The family claimed I shot him because I was afraid he wouldn’t get convicted. They lost, but it left a bad taste in everyone’s mouth. By that time my career was over and they reassigned me to the field substation in Tucson, which everyone told me was a lovely place but that felt a lot like Siberia, only hot. I hated the agent in charge and lasted a little less than seventeen months before opting for retirement, which is what they were hoping for in the first place.
Now that’s the whole truth. Mostly.
For a year I gave retirement my best shot. I joined a book club, but the other women started ignoring me when they found out I never read the book. I tried yoga at the advice of a therapist who said it would help my “anger issues” but was kicked out by the Bikram instructor after she wouldn’t let me drink water in a humid room with a temperature of one hundred degrees. I’m the one with anger issues? Namaste, my ass.
I kept going to the gym every other day to at least stay in shape, which had always been pretty good, and absolutely necessary given the work I did. I had to be able to improvise, to be flexible. I had taken special ops training from a Navy SEAL named Baxter. That was his first name. I can’t remember his last. We were very close and he was wise, for a trained killer. Whenever I picture Black Ops Baxter he’s cracking crass jokes about teaching me to use my cleavage as a weapon. He’s dead now, Baxter is.
Come to think of it, like the kid in that movie, I might know more dead people than live ones.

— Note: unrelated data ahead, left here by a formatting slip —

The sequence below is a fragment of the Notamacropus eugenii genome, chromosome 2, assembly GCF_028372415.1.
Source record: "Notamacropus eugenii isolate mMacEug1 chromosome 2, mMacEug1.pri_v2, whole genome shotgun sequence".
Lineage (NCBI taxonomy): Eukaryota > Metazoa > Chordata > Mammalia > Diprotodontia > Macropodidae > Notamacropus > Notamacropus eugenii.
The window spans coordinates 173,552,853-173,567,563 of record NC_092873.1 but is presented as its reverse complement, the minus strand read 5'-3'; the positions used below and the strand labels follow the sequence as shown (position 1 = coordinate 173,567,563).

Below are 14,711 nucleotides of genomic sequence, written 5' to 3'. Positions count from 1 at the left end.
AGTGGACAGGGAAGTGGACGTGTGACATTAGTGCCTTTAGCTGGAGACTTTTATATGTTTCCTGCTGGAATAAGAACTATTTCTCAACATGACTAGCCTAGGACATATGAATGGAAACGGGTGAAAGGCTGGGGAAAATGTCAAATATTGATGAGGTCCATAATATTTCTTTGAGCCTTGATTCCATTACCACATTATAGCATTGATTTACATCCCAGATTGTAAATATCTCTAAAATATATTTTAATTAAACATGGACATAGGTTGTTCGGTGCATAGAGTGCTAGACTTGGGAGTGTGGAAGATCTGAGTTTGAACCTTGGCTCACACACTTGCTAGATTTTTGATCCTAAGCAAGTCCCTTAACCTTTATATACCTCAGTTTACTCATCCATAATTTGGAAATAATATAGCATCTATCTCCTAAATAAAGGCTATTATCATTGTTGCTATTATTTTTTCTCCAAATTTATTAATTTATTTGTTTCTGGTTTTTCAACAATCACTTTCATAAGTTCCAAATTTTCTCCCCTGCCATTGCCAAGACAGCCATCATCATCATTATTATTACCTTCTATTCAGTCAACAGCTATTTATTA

But back to my retirement: it felt like I was still undercover, temporarily posing as a Southwestern Woman of a Certain Age. If anyone asked me what I did for my work, I told them I investigated copyright infringements. That always killed the conversation because everyone has copied a video at some point.
I’m still gifted at disappearing into whatever environment I encounter, fading into the background, happy to succeed at what other women my age dread.
That’s who I am, and that’s what I hid from my next-door neighbors, from my beloved new husband, and sometimes from myself. No one likes a woman who knows how to kill with her bare hands.
As I said, retirement didn’t work out that well except for, also at the advice of my therapist, auditing a class on Buddhism at the university. That’s where I met the Perfesser. And shortly thereafter stopped seeing the therapist.
Mutual attraction was fairly immediate. During the first lecture I watched the intense Dr. Carlo DiForenza pacing back and forth in front of the class lecturing like a caged tiger who had eaten the Dalai Lama. In the middle of Carlo’s review of the cyclical nature of karma, one of the girls, wearing a tube top that squeezed her out the top like toothpaste, pressed her elbows together and said, “Oh, you mean, like, ‘wherever you go, there you are.’” The professor’s pacing stopped and he blinked out the window without turning toward the speaker, a tiger distracted by a gnat.